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It seems that a lot of great mathematicians spent quite a while of their time studying quadratic forms over $\mathbb{Z},\mathbb{Q},\mathbb{Q_p}$ etc. and there is indeed a vast and detailed theory of these. It usually qualifies as part of Number Theory as in Serre's book "A Course In Arithmetic" half of which is devoted to the topic, but it is also claimed to have applications in other areas such as differential topology, finite groups, modular forms (as stated in the preface of the aforementioned book). I would like to have examples of such applications just for general education in order to truly appreciate its universal importance.

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If $X$ is an orientable manifold of dimension $n = 4k$, then the Poincare Duality pairing induces a unimodular integral symmetric bilinear form on $H_{2k}(X,\mathbb{Z})$. This form turns out to be a deep and useful invariant of $X$. For instance, I quote (or rather, closely paraphrase) the following result taken from Milnor and Husemoller's Symmetric Bilinear Forms:

Theorem: Let $M,M'$ be closed, oriented simply connected $4$-dimensional manifolds. The following are equivalent:
(i) There is an orientation-preserving homotopy equivalence from $M$ to $M'$.
(ii) The symmetric inner product space $H_2(M,\mathbb{Z})$ is isomorphic to $H_2(M',\mathbb{Z})$.

There are other amazing results along these lines: see e.g. Rokhlin's Theorem.

(In fact, I want to say that something about the intersection form defined above gives an obstruction for a topological manifold to admit a smooth structure, which is about as deep as it gets in this subject. Unfortunately I am not remembering the actual statement now: perhaps someone can remind me.)

I have always assumed that geometer-topologist extraordinaire John Milnor got interested enough in symmetric bilinear forms to write an entire book about them because of this application to manifold theory, although I looked just now and didn't find any explicit statement along these lines in the book.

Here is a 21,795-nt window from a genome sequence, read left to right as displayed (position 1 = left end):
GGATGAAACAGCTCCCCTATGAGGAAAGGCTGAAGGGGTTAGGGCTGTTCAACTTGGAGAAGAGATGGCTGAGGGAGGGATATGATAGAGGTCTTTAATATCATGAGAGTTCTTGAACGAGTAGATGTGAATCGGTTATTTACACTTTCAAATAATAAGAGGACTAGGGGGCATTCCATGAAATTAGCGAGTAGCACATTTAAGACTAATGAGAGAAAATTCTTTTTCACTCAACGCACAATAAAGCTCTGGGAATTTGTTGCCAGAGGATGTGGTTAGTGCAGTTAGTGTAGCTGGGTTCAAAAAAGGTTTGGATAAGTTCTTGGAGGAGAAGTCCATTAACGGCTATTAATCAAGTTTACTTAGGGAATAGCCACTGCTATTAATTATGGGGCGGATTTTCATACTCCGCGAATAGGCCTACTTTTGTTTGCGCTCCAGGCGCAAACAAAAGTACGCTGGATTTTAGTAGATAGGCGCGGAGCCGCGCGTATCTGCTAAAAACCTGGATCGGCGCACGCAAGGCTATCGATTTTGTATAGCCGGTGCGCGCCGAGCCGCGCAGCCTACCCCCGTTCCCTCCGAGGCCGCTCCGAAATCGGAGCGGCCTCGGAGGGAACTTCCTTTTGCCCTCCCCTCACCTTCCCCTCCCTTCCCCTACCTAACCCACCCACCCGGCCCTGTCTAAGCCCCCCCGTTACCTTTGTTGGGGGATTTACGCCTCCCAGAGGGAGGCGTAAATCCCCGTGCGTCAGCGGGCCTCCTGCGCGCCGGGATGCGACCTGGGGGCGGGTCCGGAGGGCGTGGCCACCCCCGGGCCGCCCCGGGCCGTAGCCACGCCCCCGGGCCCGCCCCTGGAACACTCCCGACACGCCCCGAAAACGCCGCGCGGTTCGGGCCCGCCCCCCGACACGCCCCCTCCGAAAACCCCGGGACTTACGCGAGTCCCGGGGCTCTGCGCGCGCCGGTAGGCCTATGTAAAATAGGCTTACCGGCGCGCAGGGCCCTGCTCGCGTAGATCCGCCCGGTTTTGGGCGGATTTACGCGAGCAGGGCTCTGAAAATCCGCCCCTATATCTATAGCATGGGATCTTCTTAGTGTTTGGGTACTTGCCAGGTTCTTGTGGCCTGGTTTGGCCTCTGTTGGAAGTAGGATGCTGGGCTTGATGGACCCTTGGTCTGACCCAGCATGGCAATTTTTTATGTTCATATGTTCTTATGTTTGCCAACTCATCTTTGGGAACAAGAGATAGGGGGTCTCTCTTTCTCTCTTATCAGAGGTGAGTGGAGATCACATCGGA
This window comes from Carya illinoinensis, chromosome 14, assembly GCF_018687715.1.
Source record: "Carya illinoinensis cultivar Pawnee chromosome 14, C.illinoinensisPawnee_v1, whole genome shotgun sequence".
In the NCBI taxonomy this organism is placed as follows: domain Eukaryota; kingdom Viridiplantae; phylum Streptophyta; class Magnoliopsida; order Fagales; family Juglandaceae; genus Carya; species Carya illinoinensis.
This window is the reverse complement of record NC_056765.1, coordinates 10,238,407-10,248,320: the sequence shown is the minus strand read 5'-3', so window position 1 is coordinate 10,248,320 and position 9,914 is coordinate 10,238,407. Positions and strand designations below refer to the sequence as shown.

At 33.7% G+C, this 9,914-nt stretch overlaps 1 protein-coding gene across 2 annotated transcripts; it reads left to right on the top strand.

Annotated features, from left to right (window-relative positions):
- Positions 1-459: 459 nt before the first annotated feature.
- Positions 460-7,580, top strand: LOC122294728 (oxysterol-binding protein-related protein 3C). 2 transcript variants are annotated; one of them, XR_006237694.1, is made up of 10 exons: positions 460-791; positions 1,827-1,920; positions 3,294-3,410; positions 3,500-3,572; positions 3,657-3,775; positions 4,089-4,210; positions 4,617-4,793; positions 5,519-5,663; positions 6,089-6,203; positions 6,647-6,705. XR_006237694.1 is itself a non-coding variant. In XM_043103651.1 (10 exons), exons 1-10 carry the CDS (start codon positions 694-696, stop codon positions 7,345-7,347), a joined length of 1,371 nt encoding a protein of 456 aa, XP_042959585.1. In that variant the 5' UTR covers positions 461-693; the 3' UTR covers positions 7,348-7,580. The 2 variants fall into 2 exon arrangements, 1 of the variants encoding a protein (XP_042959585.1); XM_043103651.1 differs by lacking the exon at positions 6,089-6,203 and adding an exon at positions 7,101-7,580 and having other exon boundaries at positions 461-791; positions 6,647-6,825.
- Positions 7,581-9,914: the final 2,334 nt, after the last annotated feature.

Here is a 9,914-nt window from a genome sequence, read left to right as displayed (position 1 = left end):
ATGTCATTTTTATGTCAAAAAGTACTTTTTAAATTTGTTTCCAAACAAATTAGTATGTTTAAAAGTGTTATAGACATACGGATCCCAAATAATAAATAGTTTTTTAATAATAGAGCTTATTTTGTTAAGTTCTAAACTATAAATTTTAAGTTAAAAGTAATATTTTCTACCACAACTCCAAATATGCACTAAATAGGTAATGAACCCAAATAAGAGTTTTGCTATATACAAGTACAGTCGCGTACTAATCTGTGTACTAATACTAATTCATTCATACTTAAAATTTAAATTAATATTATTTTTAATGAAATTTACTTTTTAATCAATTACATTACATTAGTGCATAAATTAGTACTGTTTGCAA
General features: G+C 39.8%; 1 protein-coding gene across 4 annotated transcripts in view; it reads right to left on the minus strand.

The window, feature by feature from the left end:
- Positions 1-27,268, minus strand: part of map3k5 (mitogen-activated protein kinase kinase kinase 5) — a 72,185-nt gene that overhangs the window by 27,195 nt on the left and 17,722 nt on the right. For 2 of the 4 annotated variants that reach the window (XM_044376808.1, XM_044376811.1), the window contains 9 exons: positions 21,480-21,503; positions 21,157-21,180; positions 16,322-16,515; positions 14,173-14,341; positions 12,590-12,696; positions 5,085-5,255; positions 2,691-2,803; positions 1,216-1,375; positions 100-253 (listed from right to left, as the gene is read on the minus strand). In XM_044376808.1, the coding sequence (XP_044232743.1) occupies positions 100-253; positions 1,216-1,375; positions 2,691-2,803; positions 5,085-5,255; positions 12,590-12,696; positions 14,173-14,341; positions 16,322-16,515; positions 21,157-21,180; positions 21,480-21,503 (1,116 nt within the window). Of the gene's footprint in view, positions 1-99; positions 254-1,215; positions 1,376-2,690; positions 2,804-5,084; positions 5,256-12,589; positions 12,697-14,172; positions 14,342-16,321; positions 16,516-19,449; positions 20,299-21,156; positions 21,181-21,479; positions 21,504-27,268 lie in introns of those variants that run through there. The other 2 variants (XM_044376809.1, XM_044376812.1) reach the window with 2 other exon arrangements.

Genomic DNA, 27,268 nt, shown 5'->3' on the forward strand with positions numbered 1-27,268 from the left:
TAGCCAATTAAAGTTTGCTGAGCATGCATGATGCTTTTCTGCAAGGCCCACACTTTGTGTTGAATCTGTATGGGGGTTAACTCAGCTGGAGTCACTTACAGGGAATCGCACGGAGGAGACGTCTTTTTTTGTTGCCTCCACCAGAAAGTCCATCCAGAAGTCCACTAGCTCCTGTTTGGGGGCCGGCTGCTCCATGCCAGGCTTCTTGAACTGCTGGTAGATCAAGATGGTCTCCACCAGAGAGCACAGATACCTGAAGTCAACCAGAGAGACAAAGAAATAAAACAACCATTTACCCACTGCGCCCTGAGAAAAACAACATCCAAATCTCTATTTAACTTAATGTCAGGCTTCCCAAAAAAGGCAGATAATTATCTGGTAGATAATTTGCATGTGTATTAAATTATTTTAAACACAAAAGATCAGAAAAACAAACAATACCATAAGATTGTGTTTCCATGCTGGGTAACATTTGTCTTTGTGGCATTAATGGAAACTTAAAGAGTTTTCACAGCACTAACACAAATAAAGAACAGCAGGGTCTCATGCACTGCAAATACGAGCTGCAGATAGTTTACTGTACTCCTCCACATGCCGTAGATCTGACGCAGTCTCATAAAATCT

Note finally that Chapter V of Milnor-Husemoller is called "Some Examples" and the entire discussion above concerns $\S V.1$: Homology Theory of Manifolds. I suspect that one could write two more good answers using $\S$ V.2: Rings of Smooth Real Valued Functions and $\S$ V.3: The Discriminant of a Field Extension.

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Offering a very different application: the Gold sequences (used in e.g. GPS-navigation to track changes to the distance of one of the satellites) can be viewed and analyzed using the fact they are gotten by evaluating certain quadratic forms (depending on the id-number of the satellite) defined on a 10-dimensional space over the field of two elements.

Several other widely used synchronization/scrambling sequences (but not all) are gotten in the same way.

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Let $A$ be a finite-dimensional algebra over a field $k$. Then there is a distinguished linear functional $\text{tr}(L_a) : A \to k$ given by computing the trace of the left multiplication operator $L_a : x \mapsto ax$. This induces a distinguished symmetric bilinear form $\langle a, b \rangle = \text{tr}(L_a L_b)$, the trace form. This is a useful tool for studying $A$.

Theorem: $A$ is a semisimple algebra if and only if the trace form is nondegenerate.

In this case, $A$ is equipped with the structure of a Frobenius algebra, so it can be used to define 2-dimensional topological quantum field theories.

Theorem: Similarly, let $\mathfrak{g}$ be a finite-dimensional Lie algebra over a field $k$ of characteristic $0$. The trace form in this context is called the Killing form, and by the Cartan criterion $\mathfrak{g}$ is semisimple if and only if the Killing form is nondegenerate.

When $k \to A$ is an extension of number fields, the trace form can be used to define the discriminant of a number field, which alone has many applications in algebraic number theory.

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You mention simple groups. Quadratic forms are a quiet element in the classification of Lie algebras, through Weyl chambers and so on. The short version is that any discussion involving Euclidean spaces that talks about reflections is using a quadratic form, typically the ordinary dot product.

So, finite simple groups were discovered as integral automorphism groups of integral lattices, meaning other positive quadratic forms over $\mathbb Z.$ This area has always used the language of Lie algebras, Dynkin diagrams, etc. However, the defining example is the Leech lattice, which is a peculiar object. Furthermore, the main calculation taking the Leech lattice to simple groups takes a detour through indefinite forms.

Three good references are ERROR CORRECTING, LATTICES AND CODES, and any edition of SPLAG. I am especially fond of section 4.5 in Lattices and Codes by Ebeling. In the preface to the second edition, he points out that section 4.5 is new in that edition. Amazing, as there was no other place that explained what I needed. There is something a little off about availability and price, I think I bought it for about $35.00 from the AMS, but now AMAZON. I wrote to Prof. Ebeling, he quite liked my application of the section. Known to Conway and Borcherds, of course, but worth publishing as a separate item. We will see.

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